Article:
I visited Ireland in 2007. We celebrated St. Patrick’s Day in Dublin with local Irish men. This happened because the week before Jen and I were in Stockholm, Sweden and starting talking to them in the street. I am glad she did, because we had a truly authentic Irish Paddy’s Day experience with the kitchen party at an Irish residence, to whirly burgers and more. Thank you James, Elmo and others. Jen & I will never forget the times at McGowens.
We returned again in April, after missing our cheap flights with both of us over sleeping; as we all celebrated the end of the semester the night before. This resulted in us taking multiple trains, underground, bus, ferry, shuttle and tram. We travelled from England to Wales to Ireland to dock in Dublin, Ireland 12 hours later than expected, but we made it. My final visit to the island was in December 2007 when I flew to Edinburgh alone prior to Christmas. There I met the Dodgemeister and a Swedish Princess. After a couple of days I took the train to Glasgow and the ferry to Belfast, Northern Ireland. On the ferry, I watched Meet the Robinson’s, one of Pixar’s excellent movies. It is right up there with Despicable Me. After arriving in Belfast, I was able to experience the Christmas Markets around city hall and enjoy many hours of excellent shopping.
As you can see, my previous trips to Ireland and Northern Ireland resulted in multiple forms of transit. Never though, did I ever rent a car and attempt to drive on the left hand side of the road, until November 2010.
My mother must have been very trusting or scared for her life constantly. After we landed at the Cork airport, I picked up my rental car from the Budget Kiosk desk. After getting in and driving one car it had an incredible beeping noise that would not go away. I check all doors, windows, handbreak, but nothing seemed to stop it. So back to the Kiosk and they exchanged my Nissan for a little Hyundai Getz.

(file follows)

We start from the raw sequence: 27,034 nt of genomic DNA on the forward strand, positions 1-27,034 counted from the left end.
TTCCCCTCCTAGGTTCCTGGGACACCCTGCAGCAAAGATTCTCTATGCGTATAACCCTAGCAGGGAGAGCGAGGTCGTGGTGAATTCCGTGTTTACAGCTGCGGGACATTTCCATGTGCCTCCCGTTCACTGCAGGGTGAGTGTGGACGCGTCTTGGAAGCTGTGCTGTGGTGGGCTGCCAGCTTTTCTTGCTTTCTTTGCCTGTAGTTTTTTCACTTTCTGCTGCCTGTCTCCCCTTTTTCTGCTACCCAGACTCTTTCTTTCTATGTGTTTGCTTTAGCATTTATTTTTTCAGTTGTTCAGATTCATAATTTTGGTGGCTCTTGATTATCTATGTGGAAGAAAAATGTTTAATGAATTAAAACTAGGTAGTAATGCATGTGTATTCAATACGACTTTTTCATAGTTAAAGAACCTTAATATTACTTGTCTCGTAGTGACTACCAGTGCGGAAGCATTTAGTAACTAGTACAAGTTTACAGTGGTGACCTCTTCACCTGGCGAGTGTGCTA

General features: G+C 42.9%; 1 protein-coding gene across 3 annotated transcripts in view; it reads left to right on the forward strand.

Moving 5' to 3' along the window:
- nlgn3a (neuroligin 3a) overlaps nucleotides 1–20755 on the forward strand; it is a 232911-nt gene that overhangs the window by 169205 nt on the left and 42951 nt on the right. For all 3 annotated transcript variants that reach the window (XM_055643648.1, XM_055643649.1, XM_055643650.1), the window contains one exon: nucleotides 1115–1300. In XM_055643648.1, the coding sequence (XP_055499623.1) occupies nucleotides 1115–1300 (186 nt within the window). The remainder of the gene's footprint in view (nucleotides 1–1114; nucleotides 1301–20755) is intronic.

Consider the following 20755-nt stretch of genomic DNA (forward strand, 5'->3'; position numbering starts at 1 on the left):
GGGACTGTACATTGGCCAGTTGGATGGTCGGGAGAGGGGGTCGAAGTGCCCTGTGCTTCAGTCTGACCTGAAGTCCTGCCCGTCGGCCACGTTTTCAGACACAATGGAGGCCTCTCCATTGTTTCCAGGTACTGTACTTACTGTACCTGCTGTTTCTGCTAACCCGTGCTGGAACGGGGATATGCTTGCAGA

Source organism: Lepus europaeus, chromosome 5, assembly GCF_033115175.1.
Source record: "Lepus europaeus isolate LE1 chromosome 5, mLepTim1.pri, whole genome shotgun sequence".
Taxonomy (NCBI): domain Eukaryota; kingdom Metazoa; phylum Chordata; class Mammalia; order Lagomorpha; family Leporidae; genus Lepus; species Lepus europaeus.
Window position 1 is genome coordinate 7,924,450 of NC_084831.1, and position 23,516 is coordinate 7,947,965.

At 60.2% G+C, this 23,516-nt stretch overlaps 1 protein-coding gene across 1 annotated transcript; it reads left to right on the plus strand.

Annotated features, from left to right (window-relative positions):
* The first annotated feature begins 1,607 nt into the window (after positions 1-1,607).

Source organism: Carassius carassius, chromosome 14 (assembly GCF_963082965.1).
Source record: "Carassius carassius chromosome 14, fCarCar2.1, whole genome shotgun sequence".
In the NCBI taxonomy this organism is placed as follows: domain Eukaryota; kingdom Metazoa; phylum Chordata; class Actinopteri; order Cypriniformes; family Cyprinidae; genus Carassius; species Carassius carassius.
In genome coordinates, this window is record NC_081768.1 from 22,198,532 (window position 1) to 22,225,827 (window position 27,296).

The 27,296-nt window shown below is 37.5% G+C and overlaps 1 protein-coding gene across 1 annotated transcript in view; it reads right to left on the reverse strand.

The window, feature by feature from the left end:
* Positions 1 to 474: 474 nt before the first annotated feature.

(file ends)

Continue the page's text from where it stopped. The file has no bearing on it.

Our flight was delayed from Paris, coupled with the delay with changing the rental car pitted me in the second largest city in Ireland during rush hour traffic with no experience driving on the left. I have to say it was quite the daunting driving experience, but after getting parked that night each successive day seemed like a breeze.
I love Ireland, it is like a second homecoming, as the beauty of the land reminds me of being in rural Newfoundland, only the grass in Ireland is Emerald Green, even in November. In 2007, I made multiple trips, but never really experienced Ireland, as I did not venture outside capital cities. Therefore, I decided it was important to see the countryside and the best way to achieve this was to rent a car, as it allowed me the freedom to explore the tiny villages and rural castles.
Prior to leaving I downloaded maps on my GPS (Gertrude Prudence Spencer, I mean Global Positioning System) as I felt that getting use to the narrow roads, new landscape and driving on the left would be enough for me to manage without having to find my destination. It would have been almost impossible to manage without the GPS, driving as much time would have been lost trying to find locations.
I enjoyed taking “roundabouts” (traffic circles), claiming to be “roundabout king”. I am sure though maybe I received a horn once or twice.